St. Paul Turkey Bowl tradition excites generations of players and spectators

This Thanksgiving, a tradition rooted in St. Paul is celebrating a major milestone.

Since grade school, a group of friends have been gathering for a touch football game and now their sons, daughters, nephews and grandkids have taken over the field.

Where this game has been played has changed a few times over the years, but tradition and camaraderie remain the same for 50 years now and counting.

Like any organized football game, the Turkey Bowl begins with acknowledging the players and singing the national anthem, but this matchup between the dark meat team and white meat team started well before almost everyone on the field was born.

It started Thanksgiving 1969 with 15 young men from the Midway and Highland areas of St. Paul.

“It started on Pierce Island, a grassy spot, knuckle heads out there playing football, cars whizzing by, glass everywhere,” said Turkey Bowl Historian Jeff Lyman.

Since then, most of the original players have traded tackles on the sidelines for snuggles with grandkids on the sidelines.

“Every year you are thinking, ‘Why are we all out here?’ It’s freezing or snowing or raining so 50 years wasn’t really on our minds when we started,” said Lyman.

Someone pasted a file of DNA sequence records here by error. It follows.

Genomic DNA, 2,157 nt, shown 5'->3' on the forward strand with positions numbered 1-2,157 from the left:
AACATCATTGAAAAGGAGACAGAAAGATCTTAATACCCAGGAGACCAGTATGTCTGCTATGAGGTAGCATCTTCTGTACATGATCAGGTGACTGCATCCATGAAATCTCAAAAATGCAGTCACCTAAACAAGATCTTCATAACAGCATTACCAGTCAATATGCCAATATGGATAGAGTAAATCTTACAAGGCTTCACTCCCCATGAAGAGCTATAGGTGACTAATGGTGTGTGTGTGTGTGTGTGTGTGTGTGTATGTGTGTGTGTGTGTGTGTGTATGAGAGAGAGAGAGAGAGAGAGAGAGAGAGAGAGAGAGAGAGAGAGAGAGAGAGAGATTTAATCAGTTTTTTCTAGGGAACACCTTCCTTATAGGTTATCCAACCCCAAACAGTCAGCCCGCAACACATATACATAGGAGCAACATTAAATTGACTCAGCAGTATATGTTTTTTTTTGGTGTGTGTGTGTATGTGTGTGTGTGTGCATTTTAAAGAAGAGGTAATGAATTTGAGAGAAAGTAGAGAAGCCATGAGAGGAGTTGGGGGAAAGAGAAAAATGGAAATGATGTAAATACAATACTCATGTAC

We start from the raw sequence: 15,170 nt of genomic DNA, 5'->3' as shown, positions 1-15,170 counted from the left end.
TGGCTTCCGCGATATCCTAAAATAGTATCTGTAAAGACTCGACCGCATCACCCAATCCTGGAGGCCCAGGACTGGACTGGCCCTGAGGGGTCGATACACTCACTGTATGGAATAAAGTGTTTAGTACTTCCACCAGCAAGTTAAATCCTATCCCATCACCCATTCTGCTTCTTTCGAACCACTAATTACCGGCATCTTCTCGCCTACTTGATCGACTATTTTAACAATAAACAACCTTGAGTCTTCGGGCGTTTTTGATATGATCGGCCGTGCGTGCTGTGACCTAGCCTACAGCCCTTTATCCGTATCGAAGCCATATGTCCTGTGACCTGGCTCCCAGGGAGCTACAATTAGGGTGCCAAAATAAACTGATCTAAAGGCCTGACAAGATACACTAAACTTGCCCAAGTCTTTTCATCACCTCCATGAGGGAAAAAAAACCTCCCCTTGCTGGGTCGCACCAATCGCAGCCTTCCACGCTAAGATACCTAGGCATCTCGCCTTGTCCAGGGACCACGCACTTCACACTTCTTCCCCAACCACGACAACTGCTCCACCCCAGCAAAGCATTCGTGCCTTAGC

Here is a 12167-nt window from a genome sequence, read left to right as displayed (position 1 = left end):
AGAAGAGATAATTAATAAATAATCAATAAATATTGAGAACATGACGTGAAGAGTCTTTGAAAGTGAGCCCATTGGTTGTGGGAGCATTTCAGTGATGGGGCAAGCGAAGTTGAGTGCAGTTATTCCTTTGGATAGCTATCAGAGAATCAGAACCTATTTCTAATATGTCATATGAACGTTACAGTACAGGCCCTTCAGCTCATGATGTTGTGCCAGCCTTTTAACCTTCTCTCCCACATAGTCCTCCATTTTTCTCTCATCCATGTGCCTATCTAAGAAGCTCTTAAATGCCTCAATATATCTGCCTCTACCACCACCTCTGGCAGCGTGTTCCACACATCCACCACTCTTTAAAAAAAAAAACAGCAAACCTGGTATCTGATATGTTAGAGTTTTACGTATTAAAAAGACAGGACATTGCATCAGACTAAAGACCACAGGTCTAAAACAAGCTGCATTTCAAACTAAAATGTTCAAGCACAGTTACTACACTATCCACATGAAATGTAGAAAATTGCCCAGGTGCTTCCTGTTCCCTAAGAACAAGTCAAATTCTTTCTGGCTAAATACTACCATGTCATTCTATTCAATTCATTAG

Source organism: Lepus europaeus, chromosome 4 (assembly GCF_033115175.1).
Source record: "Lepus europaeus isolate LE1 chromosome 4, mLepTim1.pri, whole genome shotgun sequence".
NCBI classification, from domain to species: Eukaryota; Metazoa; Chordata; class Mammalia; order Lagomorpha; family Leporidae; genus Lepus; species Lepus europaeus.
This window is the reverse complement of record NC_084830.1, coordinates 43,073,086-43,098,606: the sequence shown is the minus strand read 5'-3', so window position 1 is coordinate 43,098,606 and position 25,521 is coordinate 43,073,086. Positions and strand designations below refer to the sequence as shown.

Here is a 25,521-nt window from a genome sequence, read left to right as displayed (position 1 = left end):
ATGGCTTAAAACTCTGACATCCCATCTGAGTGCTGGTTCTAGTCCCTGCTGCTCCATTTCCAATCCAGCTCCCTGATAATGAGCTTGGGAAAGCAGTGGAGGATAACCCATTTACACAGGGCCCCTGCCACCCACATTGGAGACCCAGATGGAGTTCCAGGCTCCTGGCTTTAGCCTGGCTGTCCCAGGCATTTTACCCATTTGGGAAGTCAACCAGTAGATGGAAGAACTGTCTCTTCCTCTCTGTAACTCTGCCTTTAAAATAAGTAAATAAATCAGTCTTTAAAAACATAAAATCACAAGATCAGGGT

Over the decades those sidelines have included a flock of fans from four generations whose appetite’s savor the action on the field almost as much as the rhetoric.

“They are a bunch of clowns too. They are always clowning around. It’s a lot of fun,” said Kristin Leyman, who married into the family.

Complete with a quick half time performance, players reminisce how they've ended up taking part in this touch football game year after year.

“I love it,” said Tony Lavalle, who married into the family. “The first year they tell me, ‘You are in for life now.’”

This year, with the passing of another original member, the participants and spectators held a moment of silence as a reminder of the friendships worth celebrating. 

“The players they get into it, but it’s really about the gathering.  Old friends coming together seeing maybe once a year each other and their families.  It’s just way more than a football game now,” said Lyman.

To quote the late John Stieger, “The Turkey Bowl isn't just well planned, it's well done.”

“We certainly hope it will continue,” Lyman said. “It looks like the spirit is still here. We hope it continues another 50 years.”